Experts discuss International carbon credit use

In Taipei on March 21, experts from various nations convened at a carbon market forum, delving into the intricate landscape of international carbon credit utilization within their respective countries’ carbon pricing frameworks. This assembly of minds offered a diverse spectrum of insights, furnishing valuable perspectives to inform Taiwan’s imminent implementation of a carbon pricing system.

At the Global Carbon Market Forum, a culminating event of the Net Zero City Expo, attendees were enlightened by presentations elucidating the structures and operational modalities of distinct carbon credit markets across Europe, Japan, Singapore, and China. This exchange not only broadened local understanding but also facilitated cross-border knowledge sharing, paving the way for informed decision-making in Taiwan’s carbon pricing endeavors.

A point of overlapping focus in the discussion was the use of carbon credits from the international voluntary carbon market — meaning credits developed voluntarily out of carbon-reducing projects — in each country’s own carbon pricing system to offset emissions.

Joyce Goh (吳佳佳), commercial director of Singapore’s carbon exchange Climate Impact X, said Singapore uses the mechanism of a carbon tax to control the country’s emissions, and carbon tax-liable companies can offset up to 5 percent of their taxable emissions with international carbon credits.

Goh added that the tax was raised five-fold from an initial S$5 (NT$119) per tonne in 2019, when the mechanism was first put forward, to S$25 in 2024. “And in 2026 it is expected to further rise to S$45, and in 2030 to about S$60 to S$80.”

An expert from Tokyo Stock Exchange’s Carbon Credit Market Office, Saki Kawakubo, said as the Japanese government has aims for both carbon emission reduction and economic growth, “the government would hesitate to accept international credits, which [are believed to have little to] contribute to the domestic economy, in the mandatory [carbon pricing] scheme” if the latter were established.

Japan has so far not established a mandatory/compliance pricing scheme requiring major emitters to reduce emissions or pay carbon tax; its current “J-credit” system encourages enterprises to set their own targets and trade the emissions, according to Kawakubo.

Jin Boyang, an analyst from the London Stock Exchange Group who is well acquainted with China’s carbon credit market, said from China’s experience, there is the risk of oversupply of voluntary credits if an offset limit is not imposed or a well-researched methodology for what counts as good quality carbon credits not applied.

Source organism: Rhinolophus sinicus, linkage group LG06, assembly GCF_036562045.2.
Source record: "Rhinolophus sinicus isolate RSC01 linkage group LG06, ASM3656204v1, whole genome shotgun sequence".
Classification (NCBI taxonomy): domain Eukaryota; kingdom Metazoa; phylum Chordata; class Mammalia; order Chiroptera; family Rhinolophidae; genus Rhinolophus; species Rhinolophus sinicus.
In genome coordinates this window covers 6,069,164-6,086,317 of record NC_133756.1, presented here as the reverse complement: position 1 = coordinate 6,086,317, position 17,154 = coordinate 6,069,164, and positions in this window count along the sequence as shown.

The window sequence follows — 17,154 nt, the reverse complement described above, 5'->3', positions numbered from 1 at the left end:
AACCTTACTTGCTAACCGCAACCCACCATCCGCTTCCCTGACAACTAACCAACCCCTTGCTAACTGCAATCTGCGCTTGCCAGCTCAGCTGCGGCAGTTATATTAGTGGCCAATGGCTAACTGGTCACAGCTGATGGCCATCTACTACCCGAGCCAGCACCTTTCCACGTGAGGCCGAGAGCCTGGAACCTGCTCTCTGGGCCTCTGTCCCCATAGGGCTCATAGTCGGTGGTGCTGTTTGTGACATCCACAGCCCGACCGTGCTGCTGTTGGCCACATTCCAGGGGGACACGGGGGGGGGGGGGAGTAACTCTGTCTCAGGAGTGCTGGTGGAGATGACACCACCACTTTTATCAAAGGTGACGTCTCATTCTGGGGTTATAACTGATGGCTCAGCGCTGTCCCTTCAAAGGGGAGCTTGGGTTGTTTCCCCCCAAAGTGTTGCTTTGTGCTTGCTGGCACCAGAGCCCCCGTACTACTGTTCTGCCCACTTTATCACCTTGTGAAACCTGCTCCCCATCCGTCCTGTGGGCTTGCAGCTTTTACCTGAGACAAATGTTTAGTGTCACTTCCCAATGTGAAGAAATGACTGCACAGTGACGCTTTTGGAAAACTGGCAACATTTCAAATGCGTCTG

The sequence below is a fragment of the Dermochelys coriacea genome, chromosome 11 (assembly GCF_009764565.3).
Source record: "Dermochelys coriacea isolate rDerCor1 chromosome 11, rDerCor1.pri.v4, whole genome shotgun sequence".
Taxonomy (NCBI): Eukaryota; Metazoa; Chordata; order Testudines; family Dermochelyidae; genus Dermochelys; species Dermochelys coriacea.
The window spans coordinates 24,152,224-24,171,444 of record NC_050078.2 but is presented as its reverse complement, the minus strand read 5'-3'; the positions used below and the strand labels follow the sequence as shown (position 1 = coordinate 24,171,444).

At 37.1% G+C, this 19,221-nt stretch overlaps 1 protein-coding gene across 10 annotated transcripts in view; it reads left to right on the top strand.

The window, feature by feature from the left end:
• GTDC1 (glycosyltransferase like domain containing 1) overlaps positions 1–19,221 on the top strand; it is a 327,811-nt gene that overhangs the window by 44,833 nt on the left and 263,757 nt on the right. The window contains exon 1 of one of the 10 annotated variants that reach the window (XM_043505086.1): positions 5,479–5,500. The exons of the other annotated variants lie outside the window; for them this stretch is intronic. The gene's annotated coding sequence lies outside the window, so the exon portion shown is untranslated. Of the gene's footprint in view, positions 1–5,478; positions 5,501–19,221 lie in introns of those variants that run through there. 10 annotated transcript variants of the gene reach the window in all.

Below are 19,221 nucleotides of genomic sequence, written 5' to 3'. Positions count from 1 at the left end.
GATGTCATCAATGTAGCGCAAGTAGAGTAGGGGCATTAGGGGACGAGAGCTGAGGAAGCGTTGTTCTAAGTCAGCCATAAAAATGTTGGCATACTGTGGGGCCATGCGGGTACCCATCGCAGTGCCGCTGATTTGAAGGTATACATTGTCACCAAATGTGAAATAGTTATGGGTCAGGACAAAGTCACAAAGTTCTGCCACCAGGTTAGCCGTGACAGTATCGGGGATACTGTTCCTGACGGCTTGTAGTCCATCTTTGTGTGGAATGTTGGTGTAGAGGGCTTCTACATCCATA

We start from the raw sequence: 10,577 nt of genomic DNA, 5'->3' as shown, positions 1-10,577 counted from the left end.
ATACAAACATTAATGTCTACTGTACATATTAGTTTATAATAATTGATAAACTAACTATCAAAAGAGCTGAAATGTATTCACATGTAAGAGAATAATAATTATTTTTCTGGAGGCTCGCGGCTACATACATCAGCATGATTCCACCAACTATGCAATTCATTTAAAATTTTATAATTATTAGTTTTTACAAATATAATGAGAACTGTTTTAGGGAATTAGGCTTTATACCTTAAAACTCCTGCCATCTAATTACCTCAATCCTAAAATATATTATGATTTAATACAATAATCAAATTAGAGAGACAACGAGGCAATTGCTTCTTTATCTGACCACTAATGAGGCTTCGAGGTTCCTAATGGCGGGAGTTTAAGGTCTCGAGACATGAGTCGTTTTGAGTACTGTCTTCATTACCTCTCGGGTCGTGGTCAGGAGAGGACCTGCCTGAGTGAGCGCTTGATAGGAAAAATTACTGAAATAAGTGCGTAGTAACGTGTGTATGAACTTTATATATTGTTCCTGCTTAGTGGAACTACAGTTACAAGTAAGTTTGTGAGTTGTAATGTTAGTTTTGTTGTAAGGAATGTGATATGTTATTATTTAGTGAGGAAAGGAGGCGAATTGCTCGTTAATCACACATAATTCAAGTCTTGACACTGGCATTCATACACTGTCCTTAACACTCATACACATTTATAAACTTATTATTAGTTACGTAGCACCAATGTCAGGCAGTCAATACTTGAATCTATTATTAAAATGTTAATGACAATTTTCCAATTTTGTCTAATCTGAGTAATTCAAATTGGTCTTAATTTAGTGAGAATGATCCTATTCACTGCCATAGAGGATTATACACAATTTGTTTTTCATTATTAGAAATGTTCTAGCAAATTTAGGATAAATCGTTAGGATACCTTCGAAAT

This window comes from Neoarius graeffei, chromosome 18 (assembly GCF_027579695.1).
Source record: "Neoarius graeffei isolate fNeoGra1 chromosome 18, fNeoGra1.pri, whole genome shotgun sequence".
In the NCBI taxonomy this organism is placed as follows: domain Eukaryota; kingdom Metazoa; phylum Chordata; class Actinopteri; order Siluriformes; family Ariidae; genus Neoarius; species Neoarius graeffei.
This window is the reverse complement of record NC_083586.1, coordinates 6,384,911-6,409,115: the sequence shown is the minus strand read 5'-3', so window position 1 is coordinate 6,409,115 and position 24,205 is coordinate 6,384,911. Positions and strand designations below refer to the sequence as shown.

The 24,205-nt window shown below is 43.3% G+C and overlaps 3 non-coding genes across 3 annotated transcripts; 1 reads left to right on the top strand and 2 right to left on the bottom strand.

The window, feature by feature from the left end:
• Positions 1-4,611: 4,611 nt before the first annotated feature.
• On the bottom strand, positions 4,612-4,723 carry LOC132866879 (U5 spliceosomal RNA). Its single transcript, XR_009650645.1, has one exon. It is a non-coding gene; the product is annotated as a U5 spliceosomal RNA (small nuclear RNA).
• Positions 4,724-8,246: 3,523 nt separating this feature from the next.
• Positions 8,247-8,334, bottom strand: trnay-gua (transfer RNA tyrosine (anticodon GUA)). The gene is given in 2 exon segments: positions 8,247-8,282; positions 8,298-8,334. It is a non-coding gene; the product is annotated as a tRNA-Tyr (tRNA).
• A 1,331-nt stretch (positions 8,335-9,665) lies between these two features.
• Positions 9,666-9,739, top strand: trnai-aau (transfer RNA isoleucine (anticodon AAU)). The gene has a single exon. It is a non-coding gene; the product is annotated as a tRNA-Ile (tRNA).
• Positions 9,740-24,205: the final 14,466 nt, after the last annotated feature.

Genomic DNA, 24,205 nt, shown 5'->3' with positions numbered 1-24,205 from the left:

Jürgen Landgrebe, head of the “Climate Protection, Energy and German Emissions Trading Authority (DEHSt)” division at the German Environment Agency, stressed that international carbon credits on a voluntary basis “will not be eligible in the EU mandatory scheme in the future.

In the past a lot of different kinds of carbon offset units, similar to the current voluntary carbon credits, were allowed in the EU’s mandatory trading scheme, he said, but ultimately “we lost our priority because you cannot sell your emission deductions and reduce at the same time.

“The offset is a good starting point… but it’s not the solution,” Landgrebe said. “You have to have a high ambition [for carbon emission reduction].”

The EU Emission Trading Scheme is a typical mandatory carbon pricing system that puts a cap on the total level of emissions and allows those industries with low emissions to sell their extra allowances to larger emitters whose emissions exceed the cap.

Although the carbon fee rate has yet to be set, Taiwanese companies that emit more than 25,000 metric tons a year will be required to pay carbon fees starting in 2025. The draft of the regulations on carbon fees, announced last December, proposes that the use of international carbon credits, following Singapore, will be capped at 5 percent of a company’s total emissions in the preceding year.

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